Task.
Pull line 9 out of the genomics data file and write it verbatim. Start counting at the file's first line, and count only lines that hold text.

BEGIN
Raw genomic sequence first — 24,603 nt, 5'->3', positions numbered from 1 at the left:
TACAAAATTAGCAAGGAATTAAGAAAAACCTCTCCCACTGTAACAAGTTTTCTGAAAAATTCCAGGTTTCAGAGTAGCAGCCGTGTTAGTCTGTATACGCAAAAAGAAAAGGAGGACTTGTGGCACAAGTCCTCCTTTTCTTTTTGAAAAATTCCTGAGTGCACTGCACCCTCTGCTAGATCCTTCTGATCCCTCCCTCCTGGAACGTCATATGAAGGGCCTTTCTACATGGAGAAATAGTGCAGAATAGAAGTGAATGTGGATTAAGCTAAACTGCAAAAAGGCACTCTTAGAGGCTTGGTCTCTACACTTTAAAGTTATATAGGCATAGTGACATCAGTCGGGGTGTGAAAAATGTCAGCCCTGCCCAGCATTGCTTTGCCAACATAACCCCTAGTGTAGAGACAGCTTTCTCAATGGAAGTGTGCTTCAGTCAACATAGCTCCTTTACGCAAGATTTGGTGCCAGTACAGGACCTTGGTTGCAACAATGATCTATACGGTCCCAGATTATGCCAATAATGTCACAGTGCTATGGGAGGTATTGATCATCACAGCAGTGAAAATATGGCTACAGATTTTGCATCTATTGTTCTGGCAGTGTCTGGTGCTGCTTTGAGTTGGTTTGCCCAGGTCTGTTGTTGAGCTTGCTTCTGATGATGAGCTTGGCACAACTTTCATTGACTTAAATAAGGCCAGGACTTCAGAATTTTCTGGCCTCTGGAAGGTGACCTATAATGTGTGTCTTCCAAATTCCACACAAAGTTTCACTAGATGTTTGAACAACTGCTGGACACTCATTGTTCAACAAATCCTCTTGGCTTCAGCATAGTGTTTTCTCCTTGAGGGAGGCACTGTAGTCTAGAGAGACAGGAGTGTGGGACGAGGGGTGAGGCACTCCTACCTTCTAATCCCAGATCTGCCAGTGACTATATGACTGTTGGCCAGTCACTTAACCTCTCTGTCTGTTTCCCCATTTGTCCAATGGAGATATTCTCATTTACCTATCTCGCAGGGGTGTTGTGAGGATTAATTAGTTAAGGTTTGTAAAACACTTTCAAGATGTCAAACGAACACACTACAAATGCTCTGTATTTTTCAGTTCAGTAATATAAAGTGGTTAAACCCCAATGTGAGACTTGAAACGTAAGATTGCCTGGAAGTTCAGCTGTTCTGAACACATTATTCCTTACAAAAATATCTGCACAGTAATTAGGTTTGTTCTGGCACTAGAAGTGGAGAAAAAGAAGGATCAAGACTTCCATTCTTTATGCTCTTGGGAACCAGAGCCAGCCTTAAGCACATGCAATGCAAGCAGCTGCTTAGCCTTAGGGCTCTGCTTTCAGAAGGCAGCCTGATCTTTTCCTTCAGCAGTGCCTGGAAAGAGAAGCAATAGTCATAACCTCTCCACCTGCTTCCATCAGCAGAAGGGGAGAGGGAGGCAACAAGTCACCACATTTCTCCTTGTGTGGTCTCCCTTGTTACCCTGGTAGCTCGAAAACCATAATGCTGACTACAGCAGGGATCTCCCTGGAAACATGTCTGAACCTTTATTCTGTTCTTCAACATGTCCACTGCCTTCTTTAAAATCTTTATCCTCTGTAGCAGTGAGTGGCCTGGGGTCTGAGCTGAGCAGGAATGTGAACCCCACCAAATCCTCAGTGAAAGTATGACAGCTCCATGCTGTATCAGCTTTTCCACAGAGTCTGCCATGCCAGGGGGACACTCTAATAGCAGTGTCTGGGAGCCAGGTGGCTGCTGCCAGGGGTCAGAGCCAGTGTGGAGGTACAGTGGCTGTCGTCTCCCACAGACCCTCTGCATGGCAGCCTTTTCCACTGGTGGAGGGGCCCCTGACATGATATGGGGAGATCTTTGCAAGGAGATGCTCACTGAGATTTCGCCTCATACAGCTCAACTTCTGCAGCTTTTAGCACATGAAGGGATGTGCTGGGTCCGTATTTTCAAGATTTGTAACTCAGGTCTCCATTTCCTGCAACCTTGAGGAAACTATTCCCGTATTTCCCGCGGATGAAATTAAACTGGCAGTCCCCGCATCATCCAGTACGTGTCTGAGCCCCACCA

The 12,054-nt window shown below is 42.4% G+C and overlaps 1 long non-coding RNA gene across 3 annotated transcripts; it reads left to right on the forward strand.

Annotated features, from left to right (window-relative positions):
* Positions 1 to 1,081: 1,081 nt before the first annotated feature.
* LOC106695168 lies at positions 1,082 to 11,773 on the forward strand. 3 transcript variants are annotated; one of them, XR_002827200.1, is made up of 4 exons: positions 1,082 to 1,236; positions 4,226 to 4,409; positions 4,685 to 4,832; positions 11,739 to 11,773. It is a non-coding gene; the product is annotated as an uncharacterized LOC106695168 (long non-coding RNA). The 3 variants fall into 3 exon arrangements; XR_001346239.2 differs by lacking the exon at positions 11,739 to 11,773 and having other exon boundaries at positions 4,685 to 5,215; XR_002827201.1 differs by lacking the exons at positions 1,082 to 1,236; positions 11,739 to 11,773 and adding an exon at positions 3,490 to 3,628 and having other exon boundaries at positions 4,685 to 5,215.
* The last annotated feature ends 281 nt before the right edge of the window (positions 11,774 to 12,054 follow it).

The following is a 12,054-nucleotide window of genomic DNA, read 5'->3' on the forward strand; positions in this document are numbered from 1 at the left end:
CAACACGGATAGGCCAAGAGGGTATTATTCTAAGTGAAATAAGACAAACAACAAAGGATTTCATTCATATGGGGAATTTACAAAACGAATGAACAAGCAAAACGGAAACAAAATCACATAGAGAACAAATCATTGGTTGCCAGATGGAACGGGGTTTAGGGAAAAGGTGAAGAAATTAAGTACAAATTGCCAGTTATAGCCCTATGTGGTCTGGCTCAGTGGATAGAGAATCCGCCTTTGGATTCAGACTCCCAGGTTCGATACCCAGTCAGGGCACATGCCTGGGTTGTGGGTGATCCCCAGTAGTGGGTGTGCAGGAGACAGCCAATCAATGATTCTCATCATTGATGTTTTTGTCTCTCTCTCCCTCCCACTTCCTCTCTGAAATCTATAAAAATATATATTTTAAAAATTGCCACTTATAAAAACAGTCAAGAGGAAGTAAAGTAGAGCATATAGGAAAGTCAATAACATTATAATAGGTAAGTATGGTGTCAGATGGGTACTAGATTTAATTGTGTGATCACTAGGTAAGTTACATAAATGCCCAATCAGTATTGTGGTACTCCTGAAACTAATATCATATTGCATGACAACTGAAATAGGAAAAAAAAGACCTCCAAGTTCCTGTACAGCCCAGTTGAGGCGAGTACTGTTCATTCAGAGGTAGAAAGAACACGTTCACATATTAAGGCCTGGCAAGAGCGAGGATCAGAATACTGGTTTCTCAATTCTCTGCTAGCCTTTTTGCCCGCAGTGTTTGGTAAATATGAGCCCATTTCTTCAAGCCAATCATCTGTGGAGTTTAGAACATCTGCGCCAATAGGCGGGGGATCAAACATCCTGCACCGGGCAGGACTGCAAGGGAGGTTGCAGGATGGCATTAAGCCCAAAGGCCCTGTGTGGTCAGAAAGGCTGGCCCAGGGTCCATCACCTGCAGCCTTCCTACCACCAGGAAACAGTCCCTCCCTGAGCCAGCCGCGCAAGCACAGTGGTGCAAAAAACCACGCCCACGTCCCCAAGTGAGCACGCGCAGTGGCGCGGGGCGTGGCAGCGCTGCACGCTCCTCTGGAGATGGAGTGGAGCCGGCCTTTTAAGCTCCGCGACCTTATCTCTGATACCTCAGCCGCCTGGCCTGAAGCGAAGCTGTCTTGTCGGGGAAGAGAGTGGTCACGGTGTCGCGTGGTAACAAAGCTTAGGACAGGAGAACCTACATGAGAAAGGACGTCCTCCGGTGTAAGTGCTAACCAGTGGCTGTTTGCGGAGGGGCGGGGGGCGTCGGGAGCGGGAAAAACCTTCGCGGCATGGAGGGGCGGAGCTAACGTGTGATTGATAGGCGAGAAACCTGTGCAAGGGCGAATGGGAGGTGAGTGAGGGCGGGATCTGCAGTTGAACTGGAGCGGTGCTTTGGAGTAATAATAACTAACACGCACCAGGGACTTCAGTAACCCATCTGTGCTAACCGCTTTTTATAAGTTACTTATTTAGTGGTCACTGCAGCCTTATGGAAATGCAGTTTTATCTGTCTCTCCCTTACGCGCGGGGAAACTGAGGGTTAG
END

CAACACGGATAGGCCAAGAGGGTATTATTCTAAGTGAAATAAGACAAACAACAAAGGATTTCATTCATATGGGGAATTTACAAAACGAATGAACAAGCAAAACGGAAACAAAATCACATAGAGAACAAATCATTGGTTGCCAGATGGAACGGGGTTTAGGGAAAAGGTGAAGAAATTAAGTACAAATTGCCAGTTATAGCCCTATGTGGTCTGGCTCAGTGGATAGAGAATCCGCCTTTGGATTCAGACTCCCAGGTTCGATACCCAGTCAGGGCACATGCCTGGGTTGTGGGTGATCCCCAGTAGTGGGTGTGCAGGAGACAGCCAATCAATGATTCTCATCATTGATGTTTTTGTCTCTCTCTCCCTCCCACTTCCTCTCTGAAATCTATAAAAATATATATTTTAAAAATTGCCACTTATAAAAACAGTCAAGAGGAAGTAAAGTAGAGCATATAGGAAAGTCAATAACATTATAATAGGTAAGTATGGTGTCAGATGGGTACTAGATTTAATTGTGTGATCACTAGGTAAGTTACATAAATGCCCAATCAGTATTGTGGTACTCCTGAAACTAATATCATATTGCATGACAACTGAAATAGGAAAAAAAAGACCTCCAAGTTCCTGTACAGCCCAGTTGAGGCGAGTACTGTTCATTCAGAGGTAGAAAGAACACGTTCACATATTAAGGCCTGGCAAGAGCGAGGATCAGAATACTGGTTTCTCAATTCTCTGCTAGCCTTTTTGCCCGCAGTGTTTGGTAAATATGAGCCCATTTCTTCAAGCCAATCATCTGTGGAGTTTAGAACATCTGCGCCAATAGGCGGGGGATCAAACATCCTGCACCGGGCAGGACTGCAAGGGAGGTTGCAGGATGGCATTAAGCCCAAAGGCCCTGTGTGGTCAGAAAGGCTGGCCCAGGGTCCATCACCTGCAGCCTTCCTACCACCAGGAAACAGTCCCTCCCTGAGCCAGCCGCGCAAGCACAGTGGTGCAAAAAACCACGCCCACGTCCCCAAGTGAGCACGCGCAGTGGCGCGGGGCGTGGCAGCGCTGCACGCTCCTCTGGAGATGGAGTGGAGCCGGCCTTTTAAGCTCCGCGACCTTATCTCTGATACCTCAGCCGCCTGGCCTGAAGCGAAGCTGTCTTGTCGGGGAAGAGAGTGGTCACGGTGTCGCGTGGTAACAAAGCTTAGGACAGGAGAACCTACATGAGAAAGGACGTCCTCCGGTGTAAGTGCTAACCAGTGGCTGTTTGCGGAGGGGCGGGGGGCGTCGGGAGCGGGAAAAACCTTCGCGGCATGGAGGGGCGGAGCTAACGTGTGATTGATAGGCGAGAAACCTGTGCAAGGGCGAATGGGAGGTGAGTGAGGGCGGGATCTGCAGTTGAACTGGAGCGGTGCTTTGGAGTAATAATAACTAACACGCACCAGGGACTTCAGTAACCCATCTGTGCTAACCGCTTTTTATAAGTTACTTATTTAGTGGTCACTGCAGCCTTATGGAAATGCAGTTTTATCTGTCTCTCCCTTACGCGCGGGGAAACTGAGGGTTAG